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Grooming men: culture and constitution of masculine identities

Student thesis: Doctoral Thesis

Consumer culture expanded considerably throughout the twentieth-century. Consumer commodities, goods and services became ever more significant in the everyday lives of those living in the Western world. Consumer and marketing industries have invested considerable resources into sites of information that have cultivated a relationship between consumer commodities and identity with consumer brands and products positioned as signifiers of owners’ identities, used to reflect individuals’ tastes, preferences, sexual orientation, class, income, ethnicity and gender. Drawing on Zygmunt Bauman’s extensive body of work as a framework for analysis this thesis examines how a shift from a production-led to a consumer-driven culture has impacted on the identity of modern men, an identity that was until the late twentieth-century more closely associated with employment and production than consumption.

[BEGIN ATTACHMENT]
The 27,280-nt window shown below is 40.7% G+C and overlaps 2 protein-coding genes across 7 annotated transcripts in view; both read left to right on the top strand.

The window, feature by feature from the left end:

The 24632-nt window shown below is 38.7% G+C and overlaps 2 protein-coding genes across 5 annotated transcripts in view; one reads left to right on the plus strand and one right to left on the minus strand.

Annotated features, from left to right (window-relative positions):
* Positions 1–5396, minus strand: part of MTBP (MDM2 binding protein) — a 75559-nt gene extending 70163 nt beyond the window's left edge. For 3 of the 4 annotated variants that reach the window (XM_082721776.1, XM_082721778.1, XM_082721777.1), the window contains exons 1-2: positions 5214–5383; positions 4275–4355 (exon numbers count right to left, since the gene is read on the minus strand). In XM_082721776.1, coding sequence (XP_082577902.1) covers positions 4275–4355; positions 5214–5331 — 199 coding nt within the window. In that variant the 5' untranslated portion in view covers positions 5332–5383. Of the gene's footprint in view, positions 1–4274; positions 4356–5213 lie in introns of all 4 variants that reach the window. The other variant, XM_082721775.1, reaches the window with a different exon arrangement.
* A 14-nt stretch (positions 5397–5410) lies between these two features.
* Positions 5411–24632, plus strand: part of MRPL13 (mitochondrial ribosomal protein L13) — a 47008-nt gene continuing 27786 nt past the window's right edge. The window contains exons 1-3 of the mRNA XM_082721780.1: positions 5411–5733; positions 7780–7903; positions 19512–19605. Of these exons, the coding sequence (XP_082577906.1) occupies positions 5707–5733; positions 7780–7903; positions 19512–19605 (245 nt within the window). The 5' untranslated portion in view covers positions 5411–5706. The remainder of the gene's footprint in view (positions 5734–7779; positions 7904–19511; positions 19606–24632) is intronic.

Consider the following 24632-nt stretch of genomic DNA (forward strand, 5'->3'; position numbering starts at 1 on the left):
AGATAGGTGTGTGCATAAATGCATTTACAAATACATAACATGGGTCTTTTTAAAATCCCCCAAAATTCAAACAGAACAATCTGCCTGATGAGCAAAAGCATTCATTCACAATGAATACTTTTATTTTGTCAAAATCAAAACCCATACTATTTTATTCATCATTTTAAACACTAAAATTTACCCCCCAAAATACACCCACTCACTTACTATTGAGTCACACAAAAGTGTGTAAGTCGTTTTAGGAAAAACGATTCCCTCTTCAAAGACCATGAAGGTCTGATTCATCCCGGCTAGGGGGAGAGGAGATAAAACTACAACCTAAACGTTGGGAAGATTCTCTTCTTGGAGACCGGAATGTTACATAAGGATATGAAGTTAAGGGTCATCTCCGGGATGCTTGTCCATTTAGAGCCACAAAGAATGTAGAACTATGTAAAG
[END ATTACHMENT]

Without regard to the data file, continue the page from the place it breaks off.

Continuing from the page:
By focusing on men’s relationship with and involvement in consumer markets, particularly the male grooming product market, this thesis makes an empirical contribution to the men and masculinity academic field, examining new ways of understanding male identity, masculinity and the male gender role. This focus is achieved through a modified grounded-theory approach which draws data from document analysis, a focus group, an online questionnaire and an online discussion forum.
The findings show an increasing fluidity in the ways in which male identity, masculinity and the male gender role are represented in media content. These representations have stimulated and reflected modern men’s greater identification with and embodiment of a growing number of liquid identities and a blurring of gender roles. I argue that whilst male identity is still shaped by men’s involvement in production consumer commodities are increasingly significant, with men’s interest and engagement in consumer markets, particularly the male grooming product market, facilitating the cultivation of short lived identities which constitute new ways of understanding and being a man in the twenty-first century.
Original languageEnglish
Awarding Institution
Supervisors/Advisors
Award dateMay 2017

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